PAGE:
Category: The Summer of Jon

TSOJ: An Interview with Myself

I sat down with myself, as I often do, in a chair in front of my computer and asked myself a few of the questions people have asked me since returning from TSOJ. This will be my final blog entry for a few months because I have a couple secret writing projects I am working on.

I have always enjoyed traveling.

I have always enjoyed traveling.

How did The Summer of Jon come about? 

TSOJ happened through a series of fortunate events that I will not detail here in fear of boring everyone to death, but the main reason I was in Europe on my own was because I am not an understanding travel companion. My wife has endured a few of my trips and did not want to spend her vacation on a forced march across Europe. I am aware of my “problem” but I cannot help myself. If I am somewhere new I want to see everything, and, sometimes that leads me to avoiding things like food, rest, and bathroom stops. For example, when I did the Norway in a Nutshell and got on the wrong boat I did not eat for about 13 hours. I refused to pay for a boat hotdog and decided that I just wouldn’t eat. A personal decision like this is not always popular with my family members.

How did you plan your trip?

I have never used a travel agent and actually enjoy planning trips so I spent a great deal of time putting the pieces together for my trip. I always start with my airline ticket. I spent about a month watching airfare and trying to estimate when rates for the summer would drop. Flying from Seattle to Europe is not cheap, but Icelandair usually has the best rates and there a few oddities about the airline that made me finally go with them. The first oddity is that all of their flights go through Iceland (not that odd considering the name of the airline). You can chose to fly right through after a layover in Iceland, but why would you do that? A few days in Iceland is a great way to shake off the jet lag and there is no stranger place to visit. You can extend your lay-over and the airline ticket cost is the same as if you stopped for an hour. Iceland is expensive, but it has the best hotdogs in the world and has the world’s only penis museum.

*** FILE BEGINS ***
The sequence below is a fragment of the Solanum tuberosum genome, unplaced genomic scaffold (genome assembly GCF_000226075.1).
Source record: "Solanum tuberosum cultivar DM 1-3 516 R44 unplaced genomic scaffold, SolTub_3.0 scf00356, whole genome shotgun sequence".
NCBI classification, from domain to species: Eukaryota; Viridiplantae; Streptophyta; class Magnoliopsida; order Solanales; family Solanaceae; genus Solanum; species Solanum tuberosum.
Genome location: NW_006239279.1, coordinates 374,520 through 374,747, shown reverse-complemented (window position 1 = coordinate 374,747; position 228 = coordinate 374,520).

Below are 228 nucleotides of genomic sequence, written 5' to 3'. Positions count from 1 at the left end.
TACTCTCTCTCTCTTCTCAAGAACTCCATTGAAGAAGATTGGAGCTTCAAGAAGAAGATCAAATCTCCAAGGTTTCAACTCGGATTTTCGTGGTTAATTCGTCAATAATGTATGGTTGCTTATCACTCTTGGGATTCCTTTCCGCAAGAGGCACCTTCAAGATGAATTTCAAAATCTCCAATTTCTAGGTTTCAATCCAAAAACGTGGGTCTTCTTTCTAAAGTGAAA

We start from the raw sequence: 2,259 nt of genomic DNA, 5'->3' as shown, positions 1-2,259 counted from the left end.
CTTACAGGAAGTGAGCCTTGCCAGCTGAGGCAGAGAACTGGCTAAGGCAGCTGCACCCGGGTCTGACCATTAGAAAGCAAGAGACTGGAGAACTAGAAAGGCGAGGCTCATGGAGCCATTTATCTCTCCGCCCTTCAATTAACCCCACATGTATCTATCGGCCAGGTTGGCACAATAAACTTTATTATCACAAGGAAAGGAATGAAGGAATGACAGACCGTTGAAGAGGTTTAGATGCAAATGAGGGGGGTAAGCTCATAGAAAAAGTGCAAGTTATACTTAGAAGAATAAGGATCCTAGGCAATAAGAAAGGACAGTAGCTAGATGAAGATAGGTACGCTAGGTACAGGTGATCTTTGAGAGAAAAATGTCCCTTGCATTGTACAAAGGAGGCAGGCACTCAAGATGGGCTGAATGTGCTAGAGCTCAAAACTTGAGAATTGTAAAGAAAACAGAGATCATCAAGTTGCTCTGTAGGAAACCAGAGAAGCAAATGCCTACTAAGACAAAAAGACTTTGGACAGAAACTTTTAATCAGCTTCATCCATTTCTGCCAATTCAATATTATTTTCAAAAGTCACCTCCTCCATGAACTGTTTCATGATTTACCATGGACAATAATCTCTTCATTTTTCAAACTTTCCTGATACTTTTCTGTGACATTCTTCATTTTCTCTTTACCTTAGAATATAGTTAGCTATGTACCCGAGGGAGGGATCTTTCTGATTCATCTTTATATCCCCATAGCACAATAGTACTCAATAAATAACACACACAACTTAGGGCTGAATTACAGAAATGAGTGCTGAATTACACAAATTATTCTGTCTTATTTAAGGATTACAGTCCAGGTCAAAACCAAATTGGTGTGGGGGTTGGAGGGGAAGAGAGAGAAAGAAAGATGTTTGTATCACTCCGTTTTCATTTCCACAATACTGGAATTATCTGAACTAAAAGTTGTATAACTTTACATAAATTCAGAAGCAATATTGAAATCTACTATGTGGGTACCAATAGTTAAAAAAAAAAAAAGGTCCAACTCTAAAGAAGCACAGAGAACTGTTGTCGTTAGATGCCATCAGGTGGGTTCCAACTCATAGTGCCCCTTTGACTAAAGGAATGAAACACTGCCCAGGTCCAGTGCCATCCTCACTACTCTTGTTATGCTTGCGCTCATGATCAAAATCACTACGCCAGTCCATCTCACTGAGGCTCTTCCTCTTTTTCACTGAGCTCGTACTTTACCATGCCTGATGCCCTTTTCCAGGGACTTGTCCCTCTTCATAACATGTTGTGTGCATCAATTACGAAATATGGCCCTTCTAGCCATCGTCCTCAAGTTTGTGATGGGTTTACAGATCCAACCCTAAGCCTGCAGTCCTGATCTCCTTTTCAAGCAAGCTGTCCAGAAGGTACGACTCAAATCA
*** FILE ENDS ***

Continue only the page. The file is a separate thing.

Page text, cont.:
The second oddity about Icelandair is that it is cheaper to fly open-jawed. My flight went: Seattle–Iceland–Oslo, Munich–Iceland–Seattle. Had I gone: Seattle–Iceland–Oslo, Oslo–Iceland–Seattle it would have been more expensive. I knew that I would start somewhere in Scandinavia and end somewhere in Southern Europe, so I went to the airline website and began plugging in dates and different flights until I hit one that would be as cheap as possible and allow me some flexibility in planning.

After I had the flight booked, I decided where I wanted to go in between my arrival and departure. This part of the planning is the most fun for me. I knew I wanted to go to Oslo, Prague, and Vienna, and I wanted to go back to Copenhagen and Berlin. All I had to do was connect the dots. Then I looked for the cheapest and most efficient way to go from point to point. (Fly if in Scandinavia, train if in the European main land.)

The final piece was then hotels. There are lots of affordable spots to stay in Europe, but I found that I could save a ton of money by staying in places with shared bathrooms. Some people may not like this, but here is a little secret: Most of these hotels have only a few rooms that share the bathroom, so it isn’t too bad. You will also have a sink in your room. I also make sure that breakfast is included in the price. You can get an inexpensive breakfast in Europe, but I like being able to pig out in the morning and breakfast restaurants are not on every corner.

If you were to re-plan your trip, what would you do differently?